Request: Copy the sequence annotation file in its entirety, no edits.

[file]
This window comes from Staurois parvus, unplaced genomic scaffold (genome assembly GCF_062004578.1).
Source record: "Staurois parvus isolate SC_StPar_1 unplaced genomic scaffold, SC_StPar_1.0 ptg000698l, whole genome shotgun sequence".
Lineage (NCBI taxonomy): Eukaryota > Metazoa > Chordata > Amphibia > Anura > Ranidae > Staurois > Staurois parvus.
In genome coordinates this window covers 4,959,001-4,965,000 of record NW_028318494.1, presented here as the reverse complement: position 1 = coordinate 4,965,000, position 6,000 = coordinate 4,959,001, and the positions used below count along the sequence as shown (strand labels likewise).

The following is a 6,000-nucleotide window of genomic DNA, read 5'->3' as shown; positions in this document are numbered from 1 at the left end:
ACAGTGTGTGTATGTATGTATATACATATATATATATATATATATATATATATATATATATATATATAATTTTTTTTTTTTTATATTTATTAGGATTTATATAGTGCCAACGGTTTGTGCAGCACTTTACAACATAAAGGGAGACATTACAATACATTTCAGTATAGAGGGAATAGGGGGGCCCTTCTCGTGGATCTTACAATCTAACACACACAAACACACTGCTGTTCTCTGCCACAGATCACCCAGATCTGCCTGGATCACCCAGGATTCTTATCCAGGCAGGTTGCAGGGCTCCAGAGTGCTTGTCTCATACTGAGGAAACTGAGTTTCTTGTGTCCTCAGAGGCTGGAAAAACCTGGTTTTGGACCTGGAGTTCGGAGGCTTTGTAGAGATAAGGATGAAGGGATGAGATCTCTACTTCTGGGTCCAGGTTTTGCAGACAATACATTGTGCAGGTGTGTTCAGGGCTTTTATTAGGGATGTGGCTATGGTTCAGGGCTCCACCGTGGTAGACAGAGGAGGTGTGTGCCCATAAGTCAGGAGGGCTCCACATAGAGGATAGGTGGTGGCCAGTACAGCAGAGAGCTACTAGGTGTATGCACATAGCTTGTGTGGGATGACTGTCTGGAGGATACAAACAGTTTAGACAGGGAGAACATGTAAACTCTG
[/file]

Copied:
This window comes from Staurois parvus, unplaced genomic scaffold (genome assembly GCF_062004578.1).
Source record: "Staurois parvus isolate SC_StPar_1 unplaced genomic scaffold, SC_StPar_1.0 ptg000698l, whole genome shotgun sequence".
Lineage (NCBI taxonomy): Eukaryota > Metazoa > Chordata > Amphibia > Anura > Ranidae > Staurois > Staurois parvus.
In genome coordinates this window covers 4,959,001-4,965,000 of record NW_028318494.1, presented here as the reverse complement: position 1 = coordinate 4,965,000, position 6,000 = coordinate 4,959,001, and the positions used below count along the sequence as shown (strand labels likewise).

The following is a 6,000-nucleotide window of genomic DNA, read 5'->3' as shown; positions in this document are numbered from 1 at the left end:
ACAGTGTGTGTATGTATGTATATACATATATATATATATATATATATATATATATATATATATATATAATTTTTTTTTTTTTATATTTATTAGGATTTATATAGTGCCAACGGTTTGTGCAGCACTTTACAACATAAAGGGAGACATTACAATACATTTCAGTATAGAGGGAATAGGGGGGCCCTTCTCGTGGATCTTACAATCTAACACACACAAACACACTGCTGTTCTCTGCCACAGATCACCCAGATCTGCCTGGATCACCCAGGATTCTTATCCAGGCAGGTTGCAGGGCTCCAGAGTGCTTGTCTCATACTGAGGAAACTGAGTTTCTTGTGTCCTCAGAGGCTGGAAAAACCTGGTTTTGGACCTGGAGTTCGGAGGCTTTGTAGAGATAAGGATGAAGGGATGAGATCTCTACTTCTGGGTCCAGGTTTTGCAGACAATACATTGTGCAGGTGTGTTCAGGGCTTTTATTAGGGATGTGGCTATGGTTCAGGGCTCCACCGTGGTAGACAGAGGAGGTGTGTGCCCATAAGTCAGGAGGGCTCCACATAGAGGATAGGTGGTGGCCAGTACAGCAGAGAGCTACTAGGTGTATGCACATAGCTTGTGTGGGATGACTGTCTGGAGGATACAAACAGTTTAGACAGGGAGAACATGTAAACTCTG